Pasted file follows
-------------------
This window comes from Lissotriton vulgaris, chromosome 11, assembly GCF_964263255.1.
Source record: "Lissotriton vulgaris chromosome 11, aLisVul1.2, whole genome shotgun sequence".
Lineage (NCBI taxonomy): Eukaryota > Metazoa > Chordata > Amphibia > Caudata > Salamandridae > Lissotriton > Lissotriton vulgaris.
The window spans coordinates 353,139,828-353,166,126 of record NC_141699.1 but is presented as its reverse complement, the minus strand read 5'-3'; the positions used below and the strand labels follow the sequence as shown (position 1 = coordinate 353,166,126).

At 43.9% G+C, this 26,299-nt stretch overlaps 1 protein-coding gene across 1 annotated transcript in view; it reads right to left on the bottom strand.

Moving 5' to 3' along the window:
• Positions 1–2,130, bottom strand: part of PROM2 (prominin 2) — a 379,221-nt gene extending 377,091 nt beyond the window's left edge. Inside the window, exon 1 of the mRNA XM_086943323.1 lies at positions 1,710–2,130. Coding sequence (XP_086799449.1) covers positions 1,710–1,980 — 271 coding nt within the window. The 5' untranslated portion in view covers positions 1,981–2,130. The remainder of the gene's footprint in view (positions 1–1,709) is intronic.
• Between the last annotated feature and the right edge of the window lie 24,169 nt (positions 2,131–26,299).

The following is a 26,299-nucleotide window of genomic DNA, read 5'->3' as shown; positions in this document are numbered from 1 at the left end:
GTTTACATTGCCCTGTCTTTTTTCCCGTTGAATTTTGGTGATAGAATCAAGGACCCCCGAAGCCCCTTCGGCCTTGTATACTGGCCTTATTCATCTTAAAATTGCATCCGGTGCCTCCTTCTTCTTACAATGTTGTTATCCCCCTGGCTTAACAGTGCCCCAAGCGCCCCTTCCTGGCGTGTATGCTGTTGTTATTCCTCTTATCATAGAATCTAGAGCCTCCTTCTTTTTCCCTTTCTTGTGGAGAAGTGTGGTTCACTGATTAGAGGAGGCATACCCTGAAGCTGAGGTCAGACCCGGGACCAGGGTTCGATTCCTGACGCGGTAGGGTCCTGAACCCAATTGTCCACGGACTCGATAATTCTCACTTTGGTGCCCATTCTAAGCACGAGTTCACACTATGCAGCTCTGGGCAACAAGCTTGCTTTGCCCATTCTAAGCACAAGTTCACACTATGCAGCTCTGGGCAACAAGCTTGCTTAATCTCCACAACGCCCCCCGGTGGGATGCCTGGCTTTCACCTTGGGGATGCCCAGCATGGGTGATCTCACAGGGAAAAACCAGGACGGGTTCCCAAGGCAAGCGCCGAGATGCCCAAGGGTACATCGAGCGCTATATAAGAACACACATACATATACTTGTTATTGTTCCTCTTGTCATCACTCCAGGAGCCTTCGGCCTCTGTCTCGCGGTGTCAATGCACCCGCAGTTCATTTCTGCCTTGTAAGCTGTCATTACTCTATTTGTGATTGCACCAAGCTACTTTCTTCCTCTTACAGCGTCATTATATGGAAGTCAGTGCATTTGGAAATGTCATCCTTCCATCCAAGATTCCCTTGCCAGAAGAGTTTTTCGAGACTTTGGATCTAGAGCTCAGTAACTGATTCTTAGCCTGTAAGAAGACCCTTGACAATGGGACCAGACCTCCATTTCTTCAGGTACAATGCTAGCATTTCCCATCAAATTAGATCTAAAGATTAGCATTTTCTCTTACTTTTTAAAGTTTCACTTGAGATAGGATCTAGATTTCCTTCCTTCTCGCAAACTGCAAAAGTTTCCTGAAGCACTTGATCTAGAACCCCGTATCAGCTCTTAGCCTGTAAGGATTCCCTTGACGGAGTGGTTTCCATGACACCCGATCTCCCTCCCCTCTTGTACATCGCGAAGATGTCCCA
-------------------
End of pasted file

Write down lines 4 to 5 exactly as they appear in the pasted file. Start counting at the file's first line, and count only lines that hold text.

The window spans coordinates 353,139,828-353,166,126 of record NC_141699.1 but is presented as its reverse complement, the minus strand read 5'-3'; the positions used below and the strand labels follow the sequence as shown (position 1 = coordinate 353,166,126).

At 43.9% G+C, this 26,299-nt stretch overlaps 1 protein-coding gene across 1 annotated transcript in view; it reads right to left on the bottom strand.